PS: If you haven't yet, you can subscribe to my free videos here and watch my live year-in-review presentations Uprooting the Leading Causes of Death, More Than an Apple a Day, From Table to Able, and Food as Medicine.

Image Credit: Heather Hammond / Flickr

Original Link

Preventing Breast Cancer with Flax Seeds

NF-May24 Can Flax Seeds Help Prevent Breast Cancer?.jpeg

I've previously discussed the role of dietary lignans in the reduction of breast cancer risk and improvement in breast cancer survival, based on studies that showed that women with breast cancer who ate the most lignans appeared to live longer (Flaxseeds & Breast Cancer Survival: Epidemiological Evidence and Flaxseeds & Breast Cancer Survival: Clinical Evidence). However, lignans are found throughout the plant kingdom--in seeds, whole grains, vegetables, fruits, berries--so how do we know lignans aren't merely a marker for the intake of unrefined plant foods? For example, those who eat lots of plants--vegetarians--have about eight times the lignan intake than omnivores.

In a petri dish, lignans have been shown to both have direct anticancer growth activity against human breast cancer cells and to prevent cancer cell migration. But it wasn't until 2005 that it was put to the test in people. Researchers from the University of Toronto conducted a randomized double-blind placebo-controlled clinical trial (as seen in my video, Can Flax Seeds Help Prevent Breast Cancer?) of flaxseeds, the world's most concentrated source of lignans in breast cancer patients. The researchers found that flax appears to have the potential to reduce human breast tumor growth in just a matter of weeks. Therefore, I started recommending ground flax seeds to breast cancer patients.

Can lignans also help prevent breast cancer in the first place? High lignan intake is associated with reduced breast cancer risk, but again lignan intake may just be saying an indicator of high plant food intake in general. So researchers from the University of Kansas gave women at high risk for breast cancer a teaspoon of ground flaxseeds a day for a year, and found on average a drop in precancerous changes in the breast.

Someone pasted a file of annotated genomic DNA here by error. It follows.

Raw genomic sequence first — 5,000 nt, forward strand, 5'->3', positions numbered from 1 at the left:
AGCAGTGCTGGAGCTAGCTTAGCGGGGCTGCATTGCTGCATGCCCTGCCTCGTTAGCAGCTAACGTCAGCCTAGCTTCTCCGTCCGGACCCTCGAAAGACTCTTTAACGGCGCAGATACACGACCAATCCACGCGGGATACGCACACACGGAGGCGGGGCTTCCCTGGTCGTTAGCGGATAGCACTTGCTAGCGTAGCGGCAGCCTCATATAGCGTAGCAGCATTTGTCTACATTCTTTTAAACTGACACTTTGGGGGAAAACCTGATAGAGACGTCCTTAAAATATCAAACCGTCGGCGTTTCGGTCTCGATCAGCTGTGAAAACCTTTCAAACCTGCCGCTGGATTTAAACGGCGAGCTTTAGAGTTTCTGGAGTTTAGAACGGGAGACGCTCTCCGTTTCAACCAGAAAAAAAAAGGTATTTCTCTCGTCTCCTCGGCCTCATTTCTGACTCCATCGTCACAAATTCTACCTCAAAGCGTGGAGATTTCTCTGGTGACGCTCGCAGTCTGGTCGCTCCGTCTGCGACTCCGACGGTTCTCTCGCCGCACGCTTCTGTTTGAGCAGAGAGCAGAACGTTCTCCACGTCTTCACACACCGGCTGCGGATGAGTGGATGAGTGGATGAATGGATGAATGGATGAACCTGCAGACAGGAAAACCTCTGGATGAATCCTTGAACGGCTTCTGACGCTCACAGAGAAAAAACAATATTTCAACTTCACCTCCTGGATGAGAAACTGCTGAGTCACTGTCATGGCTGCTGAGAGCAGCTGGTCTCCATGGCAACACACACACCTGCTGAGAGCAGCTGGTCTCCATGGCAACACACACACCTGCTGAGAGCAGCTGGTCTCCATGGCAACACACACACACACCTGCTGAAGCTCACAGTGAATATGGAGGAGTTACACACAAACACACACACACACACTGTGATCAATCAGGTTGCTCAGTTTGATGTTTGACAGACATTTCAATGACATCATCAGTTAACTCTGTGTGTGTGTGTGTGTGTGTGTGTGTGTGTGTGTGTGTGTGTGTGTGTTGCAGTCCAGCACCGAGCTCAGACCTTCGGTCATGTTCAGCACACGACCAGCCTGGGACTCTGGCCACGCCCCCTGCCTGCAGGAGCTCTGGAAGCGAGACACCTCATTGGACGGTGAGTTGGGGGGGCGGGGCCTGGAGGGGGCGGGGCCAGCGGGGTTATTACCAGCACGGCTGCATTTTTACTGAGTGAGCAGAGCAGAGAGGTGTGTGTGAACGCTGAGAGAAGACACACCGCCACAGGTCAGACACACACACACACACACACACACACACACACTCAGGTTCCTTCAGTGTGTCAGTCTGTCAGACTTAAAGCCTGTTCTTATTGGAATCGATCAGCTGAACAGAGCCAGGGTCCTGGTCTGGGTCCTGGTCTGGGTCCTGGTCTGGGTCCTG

What about women who regularly eat flax seeds? Outside of an experimental setting, there just weren't a lot of women eating flax seeds regularly to study--until now. Matching 3,000 women with breast cancer to 3,000 women without, a study published in Cancer Causes and Control found that consumption of flaxseed (and of flax bread) was associated with a 20-30 percent reduction in breast cancer risk. The researchers note that, as flaxseeds are packed with lignans, only a small daily serving of flaxseed is required to attain the level of lignan intake associated with a reduction in breast cancer risk. Researchers concluded: "As it appears that most women do not consume flaxseed and that small amounts may be associated with reduced breast cancer risk, interventions to increase the prevalence of flaxseed consumption might be considered."

The latest review summarizes the association between flax and decreased risk of breast cancer, better mental health, and lower mortality among breast cancer patients. The only other study of flax and brain health I'm aware of was an exploration of 100 commonly used drugs and supplements on cognition in older adults, which found that flax is one of the few things that appears to help.

How else may flaxseeds aid in preventing and treating breast cancer? There's an inflammatory molecule called interleukin-1, which may help tumors feed, grow, and invade. Our bodies therefore produce an interkeukin-1 receptor antagonist, binding to the IL-1 receptor and blocking the action of IL-1. The activity of this protective inhibitor can be boosted with the drug tamoxifen--or by eating flax seed. In premenopausal women, the proinflammatory profile of interleukin-1 can be counteracted by a dietary addition of a few spoonfuls of ground flax. One month of flax may be able to increase the anti-inflammatory inhibitor levels by over 50 percent, better even than the drug.

Yes, having one's ovaries removed may reduce breast cancer risk as much as 60 percent, but at the cost of severe side-effects. The drug tamoxifen may reduce the incidence of breast cancer by more than 40 percent, but may induce other severe side effects such as uterine cancer and blood clots. That's why less toxic (even safe!) breast cancer preventive strategies such as dietary modifications need to be developed. These lignan phytoestrogens in flaxseeds may be one successful route given the data showing reduced breast cancer risk and improved overall survival.

Lignans are not a magic bullet to prevent breast cancer--we can't just sprinkle some flax on your bacon cheeseburger--but as a part of a healthy diet and life-style, they might help to reduce breast cancer risk in the general population.

Flaxseeds may also help fight hormone-mediated cancers in men. See Flaxseed vs. Prostate Cancer and Was It the Flaxseed, Fat Restriction, or Both?

What else can these puppies do? See: